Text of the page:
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The connection between archaeology and the Bible was forged by the discoveries of the nineteenth century, and archaeological finds became the primary catalyst for changes in biblical studies throughout the twentieth century. A distinct subfield, Biblical Archaeology, as conceived by William Albright, arose in response to a wealth of information recovered from expeditions of importance for biblical studies.
For many years, under Albright's influence, the hybrid field of Biblical Archaeology had a life of its own in the United States and was considered a coherent discipline. But many outside of Albright's sphere were unsure whether this field was a division of biblical studies or part of the broader world of general archaeology and saw these two pursuits in some disciplinary tension. At the same time, biblical scholars grew increasingly skeptical that archaeology could provide context for the specific events of the biblical text. Individual excavations persisted, but work ceased to be framed by research designs derived from the questions of Biblical Archaeology.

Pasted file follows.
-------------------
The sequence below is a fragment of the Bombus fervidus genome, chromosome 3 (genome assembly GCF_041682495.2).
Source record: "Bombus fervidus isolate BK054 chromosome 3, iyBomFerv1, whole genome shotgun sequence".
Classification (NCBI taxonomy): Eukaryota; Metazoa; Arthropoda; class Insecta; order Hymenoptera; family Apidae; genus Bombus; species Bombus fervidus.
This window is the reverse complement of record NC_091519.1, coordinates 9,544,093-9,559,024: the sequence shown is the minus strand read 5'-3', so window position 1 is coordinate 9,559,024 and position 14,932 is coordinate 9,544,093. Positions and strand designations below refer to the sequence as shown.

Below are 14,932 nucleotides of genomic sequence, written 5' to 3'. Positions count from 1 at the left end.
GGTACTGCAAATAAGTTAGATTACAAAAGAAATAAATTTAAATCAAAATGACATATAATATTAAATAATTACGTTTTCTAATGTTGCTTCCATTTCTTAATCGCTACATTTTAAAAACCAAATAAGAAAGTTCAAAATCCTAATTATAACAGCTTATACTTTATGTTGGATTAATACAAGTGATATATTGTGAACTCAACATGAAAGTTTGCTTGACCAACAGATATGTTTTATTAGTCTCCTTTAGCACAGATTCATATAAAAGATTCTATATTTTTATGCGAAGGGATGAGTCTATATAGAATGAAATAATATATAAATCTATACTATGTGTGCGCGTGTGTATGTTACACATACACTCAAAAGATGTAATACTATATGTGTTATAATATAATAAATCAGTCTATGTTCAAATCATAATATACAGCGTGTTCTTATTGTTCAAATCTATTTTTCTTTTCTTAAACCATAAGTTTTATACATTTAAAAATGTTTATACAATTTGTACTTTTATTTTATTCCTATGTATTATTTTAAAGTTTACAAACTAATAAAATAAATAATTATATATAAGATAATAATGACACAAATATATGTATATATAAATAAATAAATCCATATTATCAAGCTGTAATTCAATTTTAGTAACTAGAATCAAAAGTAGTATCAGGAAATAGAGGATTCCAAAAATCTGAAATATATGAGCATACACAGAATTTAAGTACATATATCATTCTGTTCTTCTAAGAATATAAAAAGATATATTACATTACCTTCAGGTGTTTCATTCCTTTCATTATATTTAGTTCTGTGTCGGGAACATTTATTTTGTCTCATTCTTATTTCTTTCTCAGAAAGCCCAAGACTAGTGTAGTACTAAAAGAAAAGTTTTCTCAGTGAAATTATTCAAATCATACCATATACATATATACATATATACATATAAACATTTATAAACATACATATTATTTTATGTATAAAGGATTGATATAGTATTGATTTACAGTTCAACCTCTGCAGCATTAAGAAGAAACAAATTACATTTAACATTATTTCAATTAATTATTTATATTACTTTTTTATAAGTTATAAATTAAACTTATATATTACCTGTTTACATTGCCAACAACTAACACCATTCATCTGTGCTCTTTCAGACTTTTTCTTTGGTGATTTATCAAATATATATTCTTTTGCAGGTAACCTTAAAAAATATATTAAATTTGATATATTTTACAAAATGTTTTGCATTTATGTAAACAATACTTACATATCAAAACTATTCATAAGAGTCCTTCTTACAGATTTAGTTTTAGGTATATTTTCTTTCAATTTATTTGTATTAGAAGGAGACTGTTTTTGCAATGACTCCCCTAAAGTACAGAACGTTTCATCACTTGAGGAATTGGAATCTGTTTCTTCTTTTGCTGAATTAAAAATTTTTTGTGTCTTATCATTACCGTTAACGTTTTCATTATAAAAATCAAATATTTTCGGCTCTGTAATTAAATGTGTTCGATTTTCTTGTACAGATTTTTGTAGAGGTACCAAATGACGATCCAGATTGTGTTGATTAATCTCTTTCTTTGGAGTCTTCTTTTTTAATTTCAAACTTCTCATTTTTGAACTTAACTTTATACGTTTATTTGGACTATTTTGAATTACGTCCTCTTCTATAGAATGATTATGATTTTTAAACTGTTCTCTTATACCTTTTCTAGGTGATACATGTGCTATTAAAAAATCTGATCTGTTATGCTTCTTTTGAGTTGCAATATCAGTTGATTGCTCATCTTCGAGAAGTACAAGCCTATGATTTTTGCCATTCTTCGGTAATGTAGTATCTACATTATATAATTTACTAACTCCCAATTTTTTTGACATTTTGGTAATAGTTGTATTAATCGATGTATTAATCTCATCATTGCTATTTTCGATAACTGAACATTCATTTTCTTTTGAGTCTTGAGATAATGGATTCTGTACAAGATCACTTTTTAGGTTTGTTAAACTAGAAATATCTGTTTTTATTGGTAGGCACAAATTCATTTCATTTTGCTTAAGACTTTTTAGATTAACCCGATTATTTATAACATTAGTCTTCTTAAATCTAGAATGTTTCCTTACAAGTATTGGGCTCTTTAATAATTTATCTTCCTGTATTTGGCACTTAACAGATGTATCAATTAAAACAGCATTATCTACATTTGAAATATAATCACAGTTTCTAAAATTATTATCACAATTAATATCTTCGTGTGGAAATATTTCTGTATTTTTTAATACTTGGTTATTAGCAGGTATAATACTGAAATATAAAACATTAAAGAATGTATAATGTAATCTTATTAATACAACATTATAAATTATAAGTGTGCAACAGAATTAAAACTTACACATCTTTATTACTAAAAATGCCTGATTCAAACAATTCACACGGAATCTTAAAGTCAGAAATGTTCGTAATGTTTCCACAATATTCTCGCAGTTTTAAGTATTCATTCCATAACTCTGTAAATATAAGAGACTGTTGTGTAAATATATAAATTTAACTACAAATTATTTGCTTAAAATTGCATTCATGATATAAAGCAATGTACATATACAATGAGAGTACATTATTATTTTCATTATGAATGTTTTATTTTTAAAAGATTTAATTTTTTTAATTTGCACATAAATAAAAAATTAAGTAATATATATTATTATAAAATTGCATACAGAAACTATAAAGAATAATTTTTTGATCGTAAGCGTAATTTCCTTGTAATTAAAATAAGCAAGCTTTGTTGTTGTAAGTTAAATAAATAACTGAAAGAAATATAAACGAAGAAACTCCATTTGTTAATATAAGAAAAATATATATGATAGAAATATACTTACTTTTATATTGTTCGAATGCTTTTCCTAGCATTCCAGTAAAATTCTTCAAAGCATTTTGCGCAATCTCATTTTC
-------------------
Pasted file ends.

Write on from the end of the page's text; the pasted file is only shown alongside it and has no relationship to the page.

Yet archaeologists of the last twenty years have continued to produce material for biblical studies that is too critical to be ignored: inscriptions such as the Tel Dan stele or Khirbet Qeiyafa ostracon, debates on the chronology and stratigraphy of the 10th century BCE or the stratigraphy of the Shechem temple, and publications such as those of the Jewish Quarter in Jerusalem or Herodian Jericho. Shifts in archaeological theory and biblical scholarship now present new potential for rapprochement between archaeology and the Bible. Recent archaeological work has uncovered the lifeways of the biblical world and begun to suggest how understanding these lifeways transforms the reading of the biblical text.
The Oxford Encyclopedia of the Bible and Archaeology represents a new way of conceiving of the relationship between archaeology and biblical studies that allows the results of a wide cross-section of excavations and regional studies to contribute to the interpretation of the biblical text through an elucidation of the lifeways of the ancient world. By going beyond mere chronology and focusing on the social organization of biblical society, the Encyclopedia is an important methodological breakthrough for the study of the Bible and archaeology.
Daniel M. Master is Associate Professor of Archaeology at Wheaton College (Il.) and research associate of the Harvard Semitic Museum. He is co-Principal Investigator and Field Director of the Leon Levy Expedition to Ashkelon, Israel and co-editor of the final publication reports on Ashkelon (2008) and Tell Dothan (2005). His articles focus on the role of economy in the Bronze and Iron Ages as well as the relationship of archaeology and biblical studies.